The Stonewall Riots, Drag Queens, and Judy Garland

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Also on this website:

Toby Johnson's books:

GAY SPIRITUALITY: The Role of Gay Identity in the Transformation of Human Consciousness

GAY PERSPECTIVE: Things Our Homosexuality Tells Us about the Nature of God and the Universe

SECRET MATTER: updated, revised & expanded edtion from Lethe Press with Afterword by Mark Jordan

GETTING LIFE IN PERSPECTIVE: A romance novel set in the 1980s and the 1890s.

THE FOURTH QUILL, a novel about attitudinal healing and the problem of evil

TWO SPIRITS: A Story of Life with the Navajo, a collaboration with Walter L. Williams

CHARMED LIVES: Spinning Straw into Gold: Reclaiming Our Queer Spirituality Through Story


About ordering

Books on Gay Spirituality:

White Crane Gay Spirituality Series

  Articles and Excerpts:

Read Toby's review of Samuel Avery's The Dimensional Structure of Consciousness

Funny Coincidence: "Aliens Settle in San Francisco"

The Simple Answer to the Gay Marriage Debate

Why gay people should NOT Marry

Wedding Cake Liberation

Gay Marriage in Texas

What's ironic

Shame on the American People

The "highest form of love"

Second March on Washington

A Bifurcation of Gay Spirituality

 The cause of homosexuality

The origins of homophobia

Q&A about Jungian ideas in gay consciousness

What is homosexuality?

What is Gay Spirituality?

My three messages

What Jesus said about Gay Rights

Queering religion

Common Experiences Unique to Gay Men

Is there a "uniquely gay perspective"?

The purpose of homosexuality

The Reincarnation of Edward Carpenter

The Gay Succession

Interview on the Nature of Homosexuality

What the Bible Says about Homosexuality

Mesosexual Ideal for Straight Men

Varieties of Gay Spirituality

Waves of Gay Liberation Activity

Why Gay Spirituality: Spirituality as Artistic Medium

Easton Mountain Retreat Center

Andrew Harvey & Spiritual Activism

The Gay Spirituality Summit in May 2004 and the  "Statement of Spirituality"

"It's Always About You"

The myth of the Bodhisattva Avalokitesvara

Joseph Campbell's description of Avalokiteshvara

Avalokiteshvara at the Baths.

You're Not A Wave

What is Enlightenment?

What is reincarnation?

How many lifetimes in an ego?

Emptiness & Religious Ideas

Experiencing experiencing experiencing

Going into the Light

Meditations for a Funeral

Meditation Practice

The way to get to heaven

Buddha's father was right

Advice to Travelers to India & Nepal

The Danda Nata & goddess Kalika

Nate Berkus is a bodhisattva

John Boswell was Immanuel Kant

The Two Loves

Curious Bodies

What Toby Johnson Believes

The Joseph Campbell Connection

Campbell & The Pre/Trans Fallacy

The Nature of Religion

What's true about Religion

Being Gay is a Blessing

Drawing Long Straws

Freedom of Religion

The Gay Agenda

Gay Saintliness

Gay Spiritual Functions

The subtle workings of the spirit in gay men's lives.

The Sinfulness of Homosexuality

Proposal for a study of gay nondualism

Priestly Sexuality

 "The Evolution of Gay Identity"

"St. John of the Cross &
the Dark Night of the Soul."

 Eckhart's Eye

Let Me Tell You a Secret

Religious Articulations of the Secret

The Collective Unconscious

Driving as Spiritual Practice


Historicity as Myth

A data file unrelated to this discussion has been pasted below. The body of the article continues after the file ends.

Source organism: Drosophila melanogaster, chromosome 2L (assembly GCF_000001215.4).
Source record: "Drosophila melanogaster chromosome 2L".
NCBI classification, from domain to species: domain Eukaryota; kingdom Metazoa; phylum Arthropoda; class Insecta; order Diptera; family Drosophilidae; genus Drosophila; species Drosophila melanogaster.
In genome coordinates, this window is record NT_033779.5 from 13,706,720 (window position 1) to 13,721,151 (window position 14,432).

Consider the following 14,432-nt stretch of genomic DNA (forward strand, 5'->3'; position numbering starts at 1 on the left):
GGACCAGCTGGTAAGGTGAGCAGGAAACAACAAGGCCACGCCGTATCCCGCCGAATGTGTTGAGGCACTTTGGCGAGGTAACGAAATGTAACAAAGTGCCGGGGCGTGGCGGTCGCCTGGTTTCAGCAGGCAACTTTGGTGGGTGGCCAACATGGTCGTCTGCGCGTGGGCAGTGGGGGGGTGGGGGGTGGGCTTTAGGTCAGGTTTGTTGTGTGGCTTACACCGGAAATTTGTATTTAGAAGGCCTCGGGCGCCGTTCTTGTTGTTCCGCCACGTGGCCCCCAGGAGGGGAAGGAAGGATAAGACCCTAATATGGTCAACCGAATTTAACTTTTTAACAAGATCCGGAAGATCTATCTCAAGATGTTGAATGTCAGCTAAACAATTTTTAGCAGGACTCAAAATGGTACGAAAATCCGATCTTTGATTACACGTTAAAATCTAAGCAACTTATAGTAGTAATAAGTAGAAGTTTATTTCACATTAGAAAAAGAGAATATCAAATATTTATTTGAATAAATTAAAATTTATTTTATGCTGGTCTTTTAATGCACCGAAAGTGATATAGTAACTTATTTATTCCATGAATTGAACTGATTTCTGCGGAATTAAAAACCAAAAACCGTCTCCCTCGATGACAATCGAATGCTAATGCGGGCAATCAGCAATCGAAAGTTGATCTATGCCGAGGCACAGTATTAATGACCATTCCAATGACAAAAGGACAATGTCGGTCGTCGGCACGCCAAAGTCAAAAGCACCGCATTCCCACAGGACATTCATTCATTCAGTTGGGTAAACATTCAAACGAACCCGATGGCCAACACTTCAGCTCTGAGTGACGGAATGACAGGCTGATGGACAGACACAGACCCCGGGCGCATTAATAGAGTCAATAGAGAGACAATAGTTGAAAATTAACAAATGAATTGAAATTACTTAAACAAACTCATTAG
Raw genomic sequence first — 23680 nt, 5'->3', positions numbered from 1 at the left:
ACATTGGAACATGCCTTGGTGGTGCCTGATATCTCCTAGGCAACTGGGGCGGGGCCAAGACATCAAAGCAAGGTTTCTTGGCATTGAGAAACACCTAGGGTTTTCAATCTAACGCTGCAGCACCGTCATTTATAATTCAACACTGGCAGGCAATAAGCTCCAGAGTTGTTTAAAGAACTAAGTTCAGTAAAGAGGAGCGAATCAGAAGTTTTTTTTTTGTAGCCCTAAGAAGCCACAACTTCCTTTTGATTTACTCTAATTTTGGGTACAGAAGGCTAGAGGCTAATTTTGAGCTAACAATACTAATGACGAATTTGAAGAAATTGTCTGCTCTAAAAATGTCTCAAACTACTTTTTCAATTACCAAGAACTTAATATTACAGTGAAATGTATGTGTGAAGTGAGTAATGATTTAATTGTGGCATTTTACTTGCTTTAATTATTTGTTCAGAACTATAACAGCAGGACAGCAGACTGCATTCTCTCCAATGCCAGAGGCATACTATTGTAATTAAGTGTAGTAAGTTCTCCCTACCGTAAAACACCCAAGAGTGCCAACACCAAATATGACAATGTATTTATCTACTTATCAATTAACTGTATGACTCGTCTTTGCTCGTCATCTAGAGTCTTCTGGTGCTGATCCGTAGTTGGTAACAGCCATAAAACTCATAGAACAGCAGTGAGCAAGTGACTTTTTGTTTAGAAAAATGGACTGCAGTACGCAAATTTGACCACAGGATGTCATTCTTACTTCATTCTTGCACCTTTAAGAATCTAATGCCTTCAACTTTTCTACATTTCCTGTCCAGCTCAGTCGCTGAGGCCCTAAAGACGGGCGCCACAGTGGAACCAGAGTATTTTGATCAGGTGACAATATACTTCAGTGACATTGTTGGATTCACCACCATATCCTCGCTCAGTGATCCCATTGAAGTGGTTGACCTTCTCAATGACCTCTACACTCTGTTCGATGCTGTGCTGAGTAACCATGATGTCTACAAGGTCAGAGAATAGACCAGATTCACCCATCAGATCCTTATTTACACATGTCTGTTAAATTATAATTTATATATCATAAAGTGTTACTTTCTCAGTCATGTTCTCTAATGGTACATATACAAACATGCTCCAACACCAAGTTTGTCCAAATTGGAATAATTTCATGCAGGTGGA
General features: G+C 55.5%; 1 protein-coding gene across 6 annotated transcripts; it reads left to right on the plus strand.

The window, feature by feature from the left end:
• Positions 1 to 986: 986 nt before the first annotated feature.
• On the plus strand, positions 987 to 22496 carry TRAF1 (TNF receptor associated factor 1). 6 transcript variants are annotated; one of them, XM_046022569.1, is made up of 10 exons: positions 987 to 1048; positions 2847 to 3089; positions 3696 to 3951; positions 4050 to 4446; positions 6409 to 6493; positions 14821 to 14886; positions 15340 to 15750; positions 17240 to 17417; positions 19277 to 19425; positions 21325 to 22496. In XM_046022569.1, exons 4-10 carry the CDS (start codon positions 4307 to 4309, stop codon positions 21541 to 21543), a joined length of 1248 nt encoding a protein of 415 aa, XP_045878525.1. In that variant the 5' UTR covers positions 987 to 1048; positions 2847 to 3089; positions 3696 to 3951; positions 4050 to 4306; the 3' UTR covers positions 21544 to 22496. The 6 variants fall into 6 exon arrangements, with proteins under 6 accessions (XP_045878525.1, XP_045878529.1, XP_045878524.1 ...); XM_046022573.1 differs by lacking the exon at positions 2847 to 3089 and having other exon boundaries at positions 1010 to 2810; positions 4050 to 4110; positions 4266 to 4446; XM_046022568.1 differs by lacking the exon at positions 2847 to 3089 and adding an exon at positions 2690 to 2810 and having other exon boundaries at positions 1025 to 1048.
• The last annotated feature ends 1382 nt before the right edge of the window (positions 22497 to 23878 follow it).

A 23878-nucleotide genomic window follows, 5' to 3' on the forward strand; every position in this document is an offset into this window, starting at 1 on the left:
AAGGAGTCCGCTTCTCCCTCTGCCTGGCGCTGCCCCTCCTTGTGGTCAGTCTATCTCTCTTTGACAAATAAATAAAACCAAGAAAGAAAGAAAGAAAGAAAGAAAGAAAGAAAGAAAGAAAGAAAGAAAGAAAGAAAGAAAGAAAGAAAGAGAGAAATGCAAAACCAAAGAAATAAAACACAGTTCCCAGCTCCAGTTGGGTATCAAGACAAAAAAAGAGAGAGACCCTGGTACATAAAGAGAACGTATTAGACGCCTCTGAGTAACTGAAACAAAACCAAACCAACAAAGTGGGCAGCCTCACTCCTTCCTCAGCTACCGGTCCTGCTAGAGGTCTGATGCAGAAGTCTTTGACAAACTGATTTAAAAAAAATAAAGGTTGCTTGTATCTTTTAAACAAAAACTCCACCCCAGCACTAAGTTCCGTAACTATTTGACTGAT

No Stealing

Next Step in Evolution

The New Myth

The Moulting of the Holy Ghost

Gaia is a Bodhisattva

The Hero's Journey as archetype

Marian Doctrines: Immaculate Conception & Assumption

Teenage Prostitution and the Nature of Evil

Allah Hu: "God is present here"
Adam and Steve

The Life is in the Blood

Gay retirement and the "freelance monastery"

Seeing with Different Eyes

The mystical experience at the Servites'  Castle in Riverside

The Great Dance according to C.S.Lewis

The Techniques Of The World Saviors

Part 1: Brer Rabbit and the Tar-Baby
Part 2:
The Bodhisattva Avalokiteshvara
Part 3:
Jesus and the Resurrection
Part 4:
A Course in Miracles

The Secret of the Clear Light

Understanding the Clear Light

Mobius Strip

Finding Your Tiger Face

How Gay Souls Get Reincarnated

In honor of Sir Arthur C Clarke

Karellen was a homosexual

About Alien Abduction

What are you looking for in a gay science fiction novel?

The D.A.F.O.D.I.L. Alliance

More about Gay Mental Health

Psych Tech Training

The Rainbow Flag

Ideas for gay mythic stories

Kip and Toby, Activists

Toby's friend and nicknamesake Toby Marotta.

Harry Hay, Founder of the gay movement

About Hay and The New Myth

About Karl Heinrich Ulrichs, the first man to really "come out"

About Michael Talbot, gay mystic

About Fr. Bernard Lynch

About Richard Baltzell

About Guy Mannheimer

About David Weyrauch

About Dennis Paddie

About Ask the Fire

About Arthur Evans

About Christopher Larkin

About Sterling Houston

About Michael Stevens

Our friend Tom Nash

Book Reviews

Be Done on Earth by Howard E. Cook

Pay Me What I'm Worth by Souldancer

The Way Out by Christopher L  Nutter
The Gay Disciple by John Henson

Art That Dares by Kittredge Cherry

Coming Out, Coming Home by Kennth A. Burr

Extinguishing the Light by B. Alan Bourgeois

Over Coffee: A conversation For Gay Partnership & Conservative Faith by D.a. Thompson

Dark Knowledge by Kenneth Low

Janet Planet by Eleanor Lerman

The Kairos by Paul E. Hartman

Wrestling with Jesus by D.K.Maylor

Kali Rising by Rudolph Ballentine

The Missing Myth by Gilles Herrada

The Secret of the Second Coming by Howard E. Cook

The Scar Letters: A Novel by Richard Alther

The Future is Queer by Labonte & Schimel

Missing Mary by Charlene Spretnak

Gay Spirituality 101 by Joe Perez

Cut Hand: A Nineteeth Century Love Story on the American Frontier by Mark Wildyr

Radiomen by Eleanor Lerman